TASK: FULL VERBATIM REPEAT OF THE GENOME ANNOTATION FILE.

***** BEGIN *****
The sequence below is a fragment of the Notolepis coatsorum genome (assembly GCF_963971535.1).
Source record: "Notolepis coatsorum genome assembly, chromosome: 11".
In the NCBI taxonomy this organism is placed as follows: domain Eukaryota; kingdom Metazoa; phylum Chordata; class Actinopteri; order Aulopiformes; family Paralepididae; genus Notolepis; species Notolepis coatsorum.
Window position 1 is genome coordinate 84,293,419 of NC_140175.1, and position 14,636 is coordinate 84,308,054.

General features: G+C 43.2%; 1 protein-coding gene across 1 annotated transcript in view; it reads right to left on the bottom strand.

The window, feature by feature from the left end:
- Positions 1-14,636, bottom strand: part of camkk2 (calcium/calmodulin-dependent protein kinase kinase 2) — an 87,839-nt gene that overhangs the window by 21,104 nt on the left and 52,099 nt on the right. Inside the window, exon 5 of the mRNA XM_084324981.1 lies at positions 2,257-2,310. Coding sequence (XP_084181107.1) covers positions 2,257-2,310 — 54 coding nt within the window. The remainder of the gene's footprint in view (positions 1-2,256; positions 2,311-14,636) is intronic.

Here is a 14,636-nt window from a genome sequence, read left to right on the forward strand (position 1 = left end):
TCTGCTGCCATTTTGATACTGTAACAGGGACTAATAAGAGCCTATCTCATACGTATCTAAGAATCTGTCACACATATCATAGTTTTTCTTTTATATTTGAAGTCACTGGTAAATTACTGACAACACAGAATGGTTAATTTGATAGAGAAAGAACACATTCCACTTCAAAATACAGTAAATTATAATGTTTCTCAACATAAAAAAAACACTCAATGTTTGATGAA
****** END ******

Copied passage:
The sequence below is a fragment of the Notolepis coatsorum genome (assembly GCF_963971535.1).
Source record: "Notolepis coatsorum genome assembly, chromosome: 11".
In the NCBI taxonomy this organism is placed as follows: domain Eukaryota; kingdom Metazoa; phylum Chordata; class Actinopteri; order Aulopiformes; family Paralepididae; genus Notolepis; species Notolepis coatsorum.
Window position 1 is genome coordinate 84,293,419 of NC_140175.1, and position 14,636 is coordinate 84,308,054.

General features: G+C 43.2%; 1 protein-coding gene across 1 annotated transcript in view; it reads right to left on the bottom strand.

The window, feature by feature from the left end:
- Positions 1-14,636, bottom strand: part of camkk2 (calcium/calmodulin-dependent protein kinase kinase 2) — an 87,839-nt gene that overhangs the window by 21,104 nt on the left and 52,099 nt on the right. Inside the window, exon 5 of the mRNA XM_084324981.1 lies at positions 2,257-2,310. Coding sequence (XP_084181107.1) covers positions 2,257-2,310 — 54 coding nt within the window. The remainder of the gene's footprint in view (positions 1-2,256; positions 2,311-14,636) is intronic.

Here is a 14,636-nt window from a genome sequence, read left to right on the forward strand (position 1 = left end):
TCTGCTGCCATTTTGATACTGTAACAGGGACTAATAAGAGCCTATCTCATACGTATCTAAGAATCTGTCACACATATCATAGTTTTTCTTTTATATTTGAAGTCACTGGTAAATTACTGACAACACAGAATGGTTAATTTGATAGAGAAAGAACACATTCCACTTCAAAATACAGTAAATTATAATGTTTCTCAACATAAAAAAAACACTCAATGTTTGATGAA